Cleaning Validations Using Extraction Techniques

Cleaning validations are an essential step in the medical device development process. One of the most common methods is using extraction techniques to validate the cleanliness of a device. This webinar will provide valuable guidance on how to achieve a thorough validation of a cleaning process.

Why should you attend:Medical device manufacturers have always been under scrutiny to ensure that their product does no harm to the patient. Regulatory agencies have become increasingly aware of the potential dangers of residual manufacturing materials on medical devices. Therefore, cleanliness has become a hot topic in the medical device community. A thorough validation of the cleaning processes used to remove residual materials from newly manufactured medical devices is necessary to ensure patient safety.

Areas Covered in the Session:

  • Cleaning Validation Overview
  • Defining the Scope
  • Identifying the Contaminants
  • Choosing the Test Method
  • Choosing the Solvents
  • Setting Extraction Parameters
  • Validating the Extraction
  • Setting Limits

Who Will Benefit:

  • QA/QC Managers and Personnel
  • Validation Managers and Personnel

Speaker Profile

Kierstan Andrascik has worked in the medical device industry for more than 12 years. She founded QVET Consulting in 2009 to assist medical device manufacturers with their validation needs. She specializes in cleaning validations for both new and reprocessed medical devices and has established herself as one of the foremost experts in medical device cleanliness. She also provides guidance in many other areas including sterilization, biocompatibility, packaging, and materials characterization.

Previously, she worked at Nelson Laboratories in Salt Lake City, Utah where she served as study director covering a variety of testing including new device cleaning validations, materials characterization, and package testing. In 2002, she began developing a method to quantify residual manufacturing materials on medical devices. In 2005, ASTM published a similar method as F2459. Kierstan has been actively serving on the ASTM Device Cleanliness subcommittee since 2005. She received a Certificate of Achievement from ASTM in May 2007. In the June 2008 issue of Medical Design magazine, her article titled “How to tell if a device is really clean” was published. Then, in April 2011, her chapter “Cleaning Validations using Extraction Techniques” published in the 2nd edition of Handbook for Critical Cleaning. She has a BS in chemistry and mathematics, and an AS in Engineering from Shepherd University in Shepherdstown, West Virginia.

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Technical Writing for the Pharma, Device and Biotech Industries

Technical Writing for the Pharma, Device and Biotech Industries 3

Technical writing for the IT industry is quite different from technical writing for the pharma, device and biotech industries. Technical writing for the pharma, device and biotech industries is a combination of skills and science. On the one hand, it requires extensive knowledge required from these vast and diverse, albeit related industries. On the other, it requires good language skills to present on paper what would otherwise constitute dull and prosaic writing that the common reader would likely find quite obtuse.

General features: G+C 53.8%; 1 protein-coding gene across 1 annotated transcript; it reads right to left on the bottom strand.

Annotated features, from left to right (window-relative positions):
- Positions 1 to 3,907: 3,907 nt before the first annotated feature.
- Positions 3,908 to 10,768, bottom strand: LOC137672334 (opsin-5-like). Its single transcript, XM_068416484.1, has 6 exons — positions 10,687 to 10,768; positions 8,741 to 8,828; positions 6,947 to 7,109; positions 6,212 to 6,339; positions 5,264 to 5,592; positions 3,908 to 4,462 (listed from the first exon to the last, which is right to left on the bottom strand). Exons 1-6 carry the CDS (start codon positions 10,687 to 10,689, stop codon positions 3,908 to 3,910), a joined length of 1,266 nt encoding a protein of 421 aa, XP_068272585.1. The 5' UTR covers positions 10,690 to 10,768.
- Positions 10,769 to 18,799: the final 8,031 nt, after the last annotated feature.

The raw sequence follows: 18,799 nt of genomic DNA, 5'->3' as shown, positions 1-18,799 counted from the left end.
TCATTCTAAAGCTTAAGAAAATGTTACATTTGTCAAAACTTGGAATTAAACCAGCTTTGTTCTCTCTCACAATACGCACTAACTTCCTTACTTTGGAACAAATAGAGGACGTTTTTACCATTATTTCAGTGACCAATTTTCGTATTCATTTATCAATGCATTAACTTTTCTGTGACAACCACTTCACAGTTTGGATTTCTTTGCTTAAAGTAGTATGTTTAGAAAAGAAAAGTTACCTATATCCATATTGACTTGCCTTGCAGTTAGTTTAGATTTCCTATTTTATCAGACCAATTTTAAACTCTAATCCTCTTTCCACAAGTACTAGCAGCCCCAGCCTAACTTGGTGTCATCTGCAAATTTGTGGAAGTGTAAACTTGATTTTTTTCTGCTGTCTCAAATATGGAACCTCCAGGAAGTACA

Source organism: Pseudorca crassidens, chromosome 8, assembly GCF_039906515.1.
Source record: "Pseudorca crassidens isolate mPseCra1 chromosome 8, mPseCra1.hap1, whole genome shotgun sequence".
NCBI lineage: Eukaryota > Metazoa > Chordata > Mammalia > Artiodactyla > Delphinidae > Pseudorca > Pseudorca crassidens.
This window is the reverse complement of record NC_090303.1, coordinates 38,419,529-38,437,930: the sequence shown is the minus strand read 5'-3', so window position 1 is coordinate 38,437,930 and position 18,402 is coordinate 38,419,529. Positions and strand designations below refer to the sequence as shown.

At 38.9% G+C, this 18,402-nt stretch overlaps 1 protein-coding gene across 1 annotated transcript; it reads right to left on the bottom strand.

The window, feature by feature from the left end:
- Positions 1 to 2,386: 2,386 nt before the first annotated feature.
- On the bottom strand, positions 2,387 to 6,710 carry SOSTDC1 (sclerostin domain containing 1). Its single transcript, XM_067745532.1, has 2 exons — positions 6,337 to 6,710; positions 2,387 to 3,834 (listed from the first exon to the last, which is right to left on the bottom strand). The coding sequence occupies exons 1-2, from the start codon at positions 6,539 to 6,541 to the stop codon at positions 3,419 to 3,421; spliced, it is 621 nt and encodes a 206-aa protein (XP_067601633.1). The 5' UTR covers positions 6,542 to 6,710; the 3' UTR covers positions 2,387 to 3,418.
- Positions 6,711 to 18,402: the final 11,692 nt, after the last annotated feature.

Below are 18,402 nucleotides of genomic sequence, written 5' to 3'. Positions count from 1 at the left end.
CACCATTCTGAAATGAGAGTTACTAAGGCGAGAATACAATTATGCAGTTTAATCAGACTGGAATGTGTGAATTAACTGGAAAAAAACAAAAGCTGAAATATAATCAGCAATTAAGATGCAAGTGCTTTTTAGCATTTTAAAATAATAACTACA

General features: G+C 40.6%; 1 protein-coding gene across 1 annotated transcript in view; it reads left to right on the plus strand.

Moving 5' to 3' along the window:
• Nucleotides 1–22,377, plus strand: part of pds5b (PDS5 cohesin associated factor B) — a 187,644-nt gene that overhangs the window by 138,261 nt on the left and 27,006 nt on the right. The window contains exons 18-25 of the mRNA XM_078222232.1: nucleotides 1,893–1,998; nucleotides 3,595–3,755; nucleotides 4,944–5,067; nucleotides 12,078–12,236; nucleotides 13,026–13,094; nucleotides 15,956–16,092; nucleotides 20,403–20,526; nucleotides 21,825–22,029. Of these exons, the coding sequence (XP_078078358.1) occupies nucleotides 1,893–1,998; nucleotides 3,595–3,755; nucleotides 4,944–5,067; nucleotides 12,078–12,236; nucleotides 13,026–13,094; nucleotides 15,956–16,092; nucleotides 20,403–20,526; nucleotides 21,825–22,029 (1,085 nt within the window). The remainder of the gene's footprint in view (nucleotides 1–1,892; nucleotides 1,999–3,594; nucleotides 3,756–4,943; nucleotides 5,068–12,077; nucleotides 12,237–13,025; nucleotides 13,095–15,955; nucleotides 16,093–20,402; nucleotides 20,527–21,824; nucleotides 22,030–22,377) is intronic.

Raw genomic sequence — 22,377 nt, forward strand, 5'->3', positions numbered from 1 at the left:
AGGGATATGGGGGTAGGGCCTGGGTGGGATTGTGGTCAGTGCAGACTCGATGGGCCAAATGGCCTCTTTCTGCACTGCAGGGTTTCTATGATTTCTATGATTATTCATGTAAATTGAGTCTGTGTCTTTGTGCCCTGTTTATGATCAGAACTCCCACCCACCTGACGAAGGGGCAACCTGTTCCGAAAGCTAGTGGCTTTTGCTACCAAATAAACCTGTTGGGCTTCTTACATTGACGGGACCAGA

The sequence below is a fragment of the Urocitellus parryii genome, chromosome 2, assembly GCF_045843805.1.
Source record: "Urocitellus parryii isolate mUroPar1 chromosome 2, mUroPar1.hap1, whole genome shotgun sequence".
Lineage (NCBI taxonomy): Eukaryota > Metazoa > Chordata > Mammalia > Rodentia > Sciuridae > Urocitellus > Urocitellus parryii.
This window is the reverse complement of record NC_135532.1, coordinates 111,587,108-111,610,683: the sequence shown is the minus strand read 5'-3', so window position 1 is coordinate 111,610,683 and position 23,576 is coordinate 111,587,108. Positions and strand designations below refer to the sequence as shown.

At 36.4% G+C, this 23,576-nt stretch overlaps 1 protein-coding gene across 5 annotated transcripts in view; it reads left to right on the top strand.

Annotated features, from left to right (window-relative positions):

Understand the audience

Technical Writing for the Pharma, Device and Biotech Industries

Technical writing for the pharma, device and biotech industries involves first of all, knowing whom the writing is being done for. This is the foremost requirement, because the level of jargon or depth of the subject that goes into technical writing for the pharma, device and biotech industries is directly proportionate to the level of knowledge the audience has of the subject. If the audience is a professional or academic with high credentials, it is necessary to shape the writing to suit them. Likewise, it is advisable to remain simple and effective and rid the writing of its high sounding cant if it is for a lesser audience.

Understand the minds of regulatory bodies

Technical training in the life sciences

A professional doing technical writing for the pharma, device and biotech industries needs to have a grasp of the intricacies that documentation for regulatory bodies expect and require. The FDA, Eudralex, the ISO and other such bodies require their own standards, so it is necessary for those doing technical writing for the pharma, device and biotech industries to be aware of these.

Understand for whom the writing is being done

Technical training in the life sciences1

Anyone doing technical writing for the pharma, device and biotech industries has to be aware of the market for which the writing is being done. They should understand the role and importance their writing plays with the eventual user. There should be clear understanding of whether technical writing done for the pharma, device and biotech industries is going to be used for higher research, for understanding the market better, or for understanding the competitor, and so on.

Understand the nitty gritty of the industryAlso, when doing technical writing for the pharma, device and biotech industries; the writer has to have a good grasp of the technicalities of the industries. Terms in these industries are filled with many hairsplitting definitions and specifications. The writer doing technical writing for the pharma, device and biotech industries has to be completely aware of the differences between each of these. It is only when these fundamentals among others are grasped that writing becomes successful and effective. The ability to also revise and edit what is written should be built into technical writing skills for the pharma, device and biotech industries.

 

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